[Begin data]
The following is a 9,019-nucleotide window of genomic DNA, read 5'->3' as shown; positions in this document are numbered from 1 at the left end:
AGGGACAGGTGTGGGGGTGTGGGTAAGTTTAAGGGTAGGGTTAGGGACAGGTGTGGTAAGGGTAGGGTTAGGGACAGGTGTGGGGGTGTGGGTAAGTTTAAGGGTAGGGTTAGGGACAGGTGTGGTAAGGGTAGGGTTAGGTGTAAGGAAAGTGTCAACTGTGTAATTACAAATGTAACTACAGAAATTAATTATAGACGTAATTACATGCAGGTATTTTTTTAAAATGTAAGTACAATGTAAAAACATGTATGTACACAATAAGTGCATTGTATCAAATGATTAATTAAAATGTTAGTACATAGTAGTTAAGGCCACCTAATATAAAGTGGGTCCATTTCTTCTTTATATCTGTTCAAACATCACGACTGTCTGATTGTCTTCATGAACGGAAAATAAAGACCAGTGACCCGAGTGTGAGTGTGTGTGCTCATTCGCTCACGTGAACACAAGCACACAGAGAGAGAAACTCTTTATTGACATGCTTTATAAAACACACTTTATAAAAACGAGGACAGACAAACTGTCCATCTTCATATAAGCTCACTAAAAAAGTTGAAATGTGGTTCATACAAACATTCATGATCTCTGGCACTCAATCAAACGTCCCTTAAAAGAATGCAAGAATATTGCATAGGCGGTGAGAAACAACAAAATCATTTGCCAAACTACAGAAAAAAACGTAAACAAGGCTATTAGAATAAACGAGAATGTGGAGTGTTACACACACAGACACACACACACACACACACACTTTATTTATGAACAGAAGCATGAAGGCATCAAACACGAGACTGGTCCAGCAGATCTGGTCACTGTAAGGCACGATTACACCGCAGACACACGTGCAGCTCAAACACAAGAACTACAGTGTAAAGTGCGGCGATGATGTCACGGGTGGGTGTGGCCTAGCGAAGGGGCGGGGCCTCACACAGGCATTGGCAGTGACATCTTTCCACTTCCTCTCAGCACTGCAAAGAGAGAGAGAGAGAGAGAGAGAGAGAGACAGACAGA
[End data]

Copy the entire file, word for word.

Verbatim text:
The following is a 9,019-nucleotide window of genomic DNA, read 5'->3' as shown; positions in this document are numbered from 1 at the left end:
AGGGACAGGTGTGGGGGTGTGGGTAAGTTTAAGGGTAGGGTTAGGGACAGGTGTGGTAAGGGTAGGGTTAGGGACAGGTGTGGGGGTGTGGGTAAGTTTAAGGGTAGGGTTAGGGACAGGTGTGGTAAGGGTAGGGTTAGGTGTAAGGAAAGTGTCAACTGTGTAATTACAAATGTAACTACAGAAATTAATTATAGACGTAATTACATGCAGGTATTTTTTTAAAATGTAAGTACAATGTAAAAACATGTATGTACACAATAAGTGCATTGTATCAAATGATTAATTAAAATGTTAGTACATAGTAGTTAAGGCCACCTAATATAAAGTGGGTCCATTTCTTCTTTATATCTGTTCAAACATCACGACTGTCTGATTGTCTTCATGAACGGAAAATAAAGACCAGTGACCCGAGTGTGAGTGTGTGTGCTCATTCGCTCACGTGAACACAAGCACACAGAGAGAGAAACTCTTTATTGACATGCTTTATAAAACACACTTTATAAAAACGAGGACAGACAAACTGTCCATCTTCATATAAGCTCACTAAAAAAGTTGAAATGTGGTTCATACAAACATTCATGATCTCTGGCACTCAATCAAACGTCCCTTAAAAGAATGCAAGAATATTGCATAGGCGGTGAGAAACAACAAAATCATTTGCCAAACTACAGAAAAAAACGTAAACAAGGCTATTAGAATAAACGAGAATGTGGAGTGTTACACACACAGACACACACACACACACACACACTTTATTTATGAACAGAAGCATGAAGGCATCAAACACGAGACTGGTCCAGCAGATCTGGTCACTGTAAGGCACGATTACACCGCAGACACACGTGCAGCTCAAACACAAGAACTACAGTGTAAAGTGCGGCGATGATGTCACGGGTGGGTGTGGCCTAGCGAAGGGGCGGGGCCTCACACAGGCATTGGCAGTGACATCTTTCCACTTCCTCTCAGCACTGCAAAGAGAGAGAGAGAGAGAGAGAGAGAGAGACAGACAGA